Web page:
Everyone has an opinion about everything, right? I am often amazed at how irrational some people are about intermittent fasting. They come up with all kinds of intermittent fasting myths that have no basis. Suddenly, intermittent fasting becomes the cause of all evils. However, my experience is different. Intermittent fasting enabled me to lose 30 lbs in my forties in a sustainable way without feeling deprived. Of course, I don’t think it’s the magic bullet for everyone! I don’t think we should advise everyone against it either.
Most Common Intermittent Fasting Myths
Let’s debunk the most common intermittent fasting myths using common sense and scientific research.
1. Intermittent Fasting Requires You to Skip Breakfast
So many health experts say to avoid intermittent fasting and proceed to speak as if intermittent fasting means skipping breakfast. Intermittent fasting Is NOT about skipping breakfast. It means confining all your eating within a predetermined window. That’s why it is also called time-restricted eating. Technically, you could eat an early breakfast and late dinner. intermittent fasting comes in different forms.
Intermittent Fasting Methods
Here are some of my favorite intermittent fasting methods (but keep in mind that there are many others):
- Warrior Diet (fast for 20 hours 4-5 days a week)
- Eat-Stop-Eat Method (fast for 24 hours 2 days a week)
- 5:2 Method (eat only 500 calories 2 days a week)
- Dawn Til Sunset (eat early in the morning and late at night)
As you can see, even though some of these methods may involve skipping breakfast, many don’t. Also, even when they do, you are not skipping breakfast every day.
2. Women Should Avoid Intermittent Fasting
I bought into the women should avoid intermittent fasting myth myself. Why? Because the first time I tried intermittent fasting, I hated it and felt awful. Fast forward 10 years later, and I was desperate. I was mysteriously gaining weight and felt like I had to feel hungry to avoid gaining weight. Losing weight seemed impossible! That all changed when I started experimenting with intermittent fasting without the preconceived notion that it meant I had to fast for 16 hours every day. I discovered I could become fat adapted and experiment with intermittent fasting methods better suited for women.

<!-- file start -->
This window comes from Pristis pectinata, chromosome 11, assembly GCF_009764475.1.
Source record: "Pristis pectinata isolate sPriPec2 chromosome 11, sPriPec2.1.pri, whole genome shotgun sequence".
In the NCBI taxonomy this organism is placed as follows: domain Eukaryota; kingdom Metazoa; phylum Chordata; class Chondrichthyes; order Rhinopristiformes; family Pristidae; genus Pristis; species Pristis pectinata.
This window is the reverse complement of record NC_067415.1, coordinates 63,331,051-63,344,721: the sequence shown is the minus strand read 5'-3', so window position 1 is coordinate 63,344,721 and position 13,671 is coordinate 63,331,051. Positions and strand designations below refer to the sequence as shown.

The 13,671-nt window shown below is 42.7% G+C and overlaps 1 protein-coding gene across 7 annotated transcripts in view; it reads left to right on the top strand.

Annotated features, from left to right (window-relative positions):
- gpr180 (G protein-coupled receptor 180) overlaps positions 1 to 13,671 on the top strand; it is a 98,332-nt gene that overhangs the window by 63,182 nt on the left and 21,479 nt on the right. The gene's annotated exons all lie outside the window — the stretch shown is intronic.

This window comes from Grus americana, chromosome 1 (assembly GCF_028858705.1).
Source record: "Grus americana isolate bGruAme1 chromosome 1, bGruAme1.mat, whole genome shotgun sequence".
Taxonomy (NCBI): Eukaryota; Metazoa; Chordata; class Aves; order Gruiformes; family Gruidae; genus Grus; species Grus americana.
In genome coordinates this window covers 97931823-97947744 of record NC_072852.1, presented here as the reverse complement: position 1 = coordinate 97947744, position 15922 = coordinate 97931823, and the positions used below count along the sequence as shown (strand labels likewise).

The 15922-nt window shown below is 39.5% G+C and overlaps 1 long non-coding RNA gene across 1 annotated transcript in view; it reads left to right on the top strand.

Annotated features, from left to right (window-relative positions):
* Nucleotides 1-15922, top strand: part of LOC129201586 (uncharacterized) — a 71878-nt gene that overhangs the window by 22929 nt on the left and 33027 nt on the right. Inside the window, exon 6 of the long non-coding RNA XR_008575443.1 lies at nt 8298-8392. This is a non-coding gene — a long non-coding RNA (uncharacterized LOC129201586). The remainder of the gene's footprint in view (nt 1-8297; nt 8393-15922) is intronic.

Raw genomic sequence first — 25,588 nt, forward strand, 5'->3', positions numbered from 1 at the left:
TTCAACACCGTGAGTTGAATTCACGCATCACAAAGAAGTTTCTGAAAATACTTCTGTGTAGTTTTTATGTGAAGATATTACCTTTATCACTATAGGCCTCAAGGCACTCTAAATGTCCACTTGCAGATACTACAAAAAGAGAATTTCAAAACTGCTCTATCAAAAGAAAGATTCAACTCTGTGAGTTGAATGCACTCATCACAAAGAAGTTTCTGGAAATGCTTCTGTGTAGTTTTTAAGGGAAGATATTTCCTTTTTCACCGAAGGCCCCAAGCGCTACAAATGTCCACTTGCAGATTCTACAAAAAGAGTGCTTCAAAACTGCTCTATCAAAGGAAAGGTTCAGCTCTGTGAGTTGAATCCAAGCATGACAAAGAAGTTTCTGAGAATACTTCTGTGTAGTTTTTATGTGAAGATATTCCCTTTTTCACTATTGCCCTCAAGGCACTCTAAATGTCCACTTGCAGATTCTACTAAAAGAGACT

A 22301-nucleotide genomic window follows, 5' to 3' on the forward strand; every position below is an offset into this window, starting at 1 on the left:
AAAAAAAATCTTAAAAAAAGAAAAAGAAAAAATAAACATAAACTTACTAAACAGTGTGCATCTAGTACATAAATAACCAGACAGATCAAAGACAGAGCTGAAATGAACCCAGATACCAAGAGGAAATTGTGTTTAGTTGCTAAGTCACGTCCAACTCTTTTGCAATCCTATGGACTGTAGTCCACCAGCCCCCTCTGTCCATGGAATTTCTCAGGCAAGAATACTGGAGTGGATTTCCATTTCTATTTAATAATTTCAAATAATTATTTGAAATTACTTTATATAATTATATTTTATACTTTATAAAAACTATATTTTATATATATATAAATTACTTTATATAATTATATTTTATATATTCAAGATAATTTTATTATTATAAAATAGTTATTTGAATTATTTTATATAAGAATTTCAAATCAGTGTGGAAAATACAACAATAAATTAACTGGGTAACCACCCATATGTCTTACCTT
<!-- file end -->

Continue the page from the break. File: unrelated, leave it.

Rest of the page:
How Women Can Practice Intermittent Fasting Safely
The key for women is to avoid stressing their bodies too much. Moreover, women often notice that fasting and carb restriction is more difficult towards the end of their cycle. This is a sign that should not be ignored. Women need to pay attention to their cycle and how they feel when they implement these lifestyle changes.
How to Avoid Stressing Your Body Too Much
Here are some of the most common stresses you can subject your body to:
- Calorie restriction
- Carb restriction
As you can see, these stresses can heal or harm, depending on whether your body manages to overcome and thrive. Or, if you add too many stresses all at once, your body struggles to overcome them and remains in a state of stress. To ensure you avoid creating a constant state of stress, avoid fasting every day, don’t restrict carbs (unless you are doing it temporarily), and don’t restrict calories to more than 10 percent of your basic calorie requirement (use a calorie calculator). Read How Many Calories Should I Eat While Intermittent Fasting for Weight Loss if you are curious about calorie intake. Moreover, choose gentler forms of exercise (I like yoga, but find a way to move your body that gives you joy). Read Starting Yoga at 40 or Later: Everything You Need to Know if you are curious about yoga.
How to Fast According to Your Cycle
Pay attention to your body at all times, particularly during the last two weeks of your cycle. If you struggle with your fasting window during this time, relax. Break your fast earlier (particularly when you know how it feels to be metabolically flexible). Read Using Intermittent Fasting for Metabolic Flexibility if you don’t know what I am talking about.